Snoop Dogg Calls Caitlyn Jenner A "Science Project," Continues His History of Transphobia

Photo: NRK P3/Flickr

Snoop Dogg and Napa Valley aren't terms that usually go together, but the pairing made sense this weekend when the rapper made an appearance at BottleRock. Gabe Meline, KQED Arts' music editor, was there and witnessed Snoop good-naturedly rolling sushi with chef Masaharu Morimoto (while making the requisite joint-rolling jokes) and "uniting 30,000 people in a singalong of love and positivity." This is how our culture thinks of Snoop, as a charming, funny and harmless hitmaker. But that reputation isn't entirely deserved.

The reception Caitlyn Jenner has received this week has been mostly positive, apart from some fringe people who just don't get it. Surely, Snoop, America's Rap Sweetheart, would offer his unconditional support and not say anything awful, right? Yeah, not so much.

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Shocked? Well, you shouldn't be. This isn't the first time Snoop has said transphobic or homophobic things on social media. At the beginning of the year, Snoop posted a photo of Cortez Booze on his Instagram along with the question, "Who's auntcle is this?" Booze, who works at a care home in Maryland, was then subjected to an onslaught of abuse from Snoop fans. One Instagram user commented: "That shemale ain't gone win. U get wat u get if u choose to dress how u dress. Consequences for your choices so use some common sense."

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A few months before that, Snoop posted a photo of two men in bed with the following caption: "U n ya boyfriend since u like Jumpin on my page disrespectn bitch boy go f*ck ya man n get off my line f.A.G." A fan commented: "Keep it Gangsta Snoop dez F*gs talk tooo much."

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People look up to Snoop. If he appears to be denigrating someone because of their gender expression or sexuality, his fans feel as though it's acceptable and take it further. Lots of celebrities use the "I didn't sign up for being a role model" excuse, but the reality is that, once you're a notable person, people are following your lead, whether you like it or not. After 23 years in the business, one would think Snoop would know better than this.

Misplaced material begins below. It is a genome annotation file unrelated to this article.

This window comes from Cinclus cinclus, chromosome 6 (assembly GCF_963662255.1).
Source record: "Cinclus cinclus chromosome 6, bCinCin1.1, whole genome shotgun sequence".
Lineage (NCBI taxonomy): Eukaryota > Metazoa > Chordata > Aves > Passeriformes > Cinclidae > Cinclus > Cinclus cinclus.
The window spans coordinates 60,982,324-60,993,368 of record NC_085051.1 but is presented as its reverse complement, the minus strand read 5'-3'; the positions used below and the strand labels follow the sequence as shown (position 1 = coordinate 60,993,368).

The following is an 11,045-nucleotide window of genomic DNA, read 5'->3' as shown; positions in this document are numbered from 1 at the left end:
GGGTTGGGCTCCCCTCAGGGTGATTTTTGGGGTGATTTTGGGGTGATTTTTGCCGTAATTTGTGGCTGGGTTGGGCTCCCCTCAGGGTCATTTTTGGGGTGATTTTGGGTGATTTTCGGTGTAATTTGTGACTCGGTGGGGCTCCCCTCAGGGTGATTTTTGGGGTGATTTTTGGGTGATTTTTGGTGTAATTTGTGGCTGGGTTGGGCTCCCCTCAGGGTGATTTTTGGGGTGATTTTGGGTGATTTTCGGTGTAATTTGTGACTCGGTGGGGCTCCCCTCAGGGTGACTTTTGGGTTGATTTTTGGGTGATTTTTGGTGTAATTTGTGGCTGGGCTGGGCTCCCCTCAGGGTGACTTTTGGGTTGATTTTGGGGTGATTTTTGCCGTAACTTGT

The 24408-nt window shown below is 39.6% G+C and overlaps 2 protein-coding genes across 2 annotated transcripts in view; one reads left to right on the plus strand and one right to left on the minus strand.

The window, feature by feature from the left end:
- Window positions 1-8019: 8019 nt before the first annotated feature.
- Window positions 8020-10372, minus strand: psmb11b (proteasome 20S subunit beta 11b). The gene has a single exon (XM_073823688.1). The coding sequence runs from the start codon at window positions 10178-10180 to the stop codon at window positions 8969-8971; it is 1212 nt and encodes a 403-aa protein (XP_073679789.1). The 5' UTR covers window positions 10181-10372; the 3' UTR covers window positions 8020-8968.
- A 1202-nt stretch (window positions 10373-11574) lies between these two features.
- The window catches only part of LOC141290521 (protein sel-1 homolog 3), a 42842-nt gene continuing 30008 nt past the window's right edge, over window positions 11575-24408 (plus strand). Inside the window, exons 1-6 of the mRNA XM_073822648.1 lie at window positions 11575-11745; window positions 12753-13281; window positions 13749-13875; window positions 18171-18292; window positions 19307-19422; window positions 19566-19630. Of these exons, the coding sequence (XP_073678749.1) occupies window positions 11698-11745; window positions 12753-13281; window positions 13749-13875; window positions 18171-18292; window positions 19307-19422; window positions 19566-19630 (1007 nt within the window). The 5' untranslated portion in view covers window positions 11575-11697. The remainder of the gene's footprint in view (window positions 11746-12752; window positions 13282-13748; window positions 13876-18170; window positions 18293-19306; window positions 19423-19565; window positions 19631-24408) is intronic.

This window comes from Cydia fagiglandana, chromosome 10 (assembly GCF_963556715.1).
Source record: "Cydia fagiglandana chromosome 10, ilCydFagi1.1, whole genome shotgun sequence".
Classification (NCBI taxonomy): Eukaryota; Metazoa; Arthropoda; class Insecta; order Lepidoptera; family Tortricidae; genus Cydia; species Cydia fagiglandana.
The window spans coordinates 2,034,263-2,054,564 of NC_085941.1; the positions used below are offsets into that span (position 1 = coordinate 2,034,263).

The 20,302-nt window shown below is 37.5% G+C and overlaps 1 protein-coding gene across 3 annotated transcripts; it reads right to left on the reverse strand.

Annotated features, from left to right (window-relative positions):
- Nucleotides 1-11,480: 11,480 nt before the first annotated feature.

It's curious behavior from someone who claimed to the Huffington Post that he has "no issues with nobody. I live for me and I live my life doing what I do, so you should have the right to do whatever you want to do."

In 2013, The Guardian asked him about whether he thought Frank Ocean's coming out was a sign of progress in terms of acceptance in the rap world. Snoop had this to say: "Frank Ocean ain't no rapper. He's a singer. It's acceptable in the singing world, but in the rap world I don't know if it will ever be acceptable because rap is so masculine. It's like a football team. You can't be in a locker room full of motherf*cking tough-ass dudes, then all of a sudden say, 'Hey, man, I like you.' You know, that's going to be tough."

So gay men are incapable of being masculine, lust after straight men and cannot control their urges in locker rooms. Got it. Even when he's trying to come across as accepting, he ends up revealing how ignorant he is.

Of course, the Snoop Dogg we know is nothing but a caricature crafted by Calvin Cordozar Broadus Jr. And he's not alone: Many rap artists also play up heightened version of themselves. They redefine who they are; they change their names (Snoop Lion, P Diddy, *insert Prince symbol here*, etc.). The rap world deals heavily in the fluid nature of identity, yet, for some reason, some of its members can't find the empathy to understand gender or sexual fluidity.

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In a culture that's become obsessed with public shaming (hi, Justine Sacco!), it's odd that Snoop continues to exhibit homophobic and transphobic attitudes on social media with zero consequences and no change in his public image. Does our love of getting down to "Drop It Like It's Hot" trump the need to stand up against intolerance? If we ever want to live in a world where we truly see each other's humanity, no matter who we love or what gender we were assigned at birth or what color our skin is or what religion we practice, the answer to that question has to be no.

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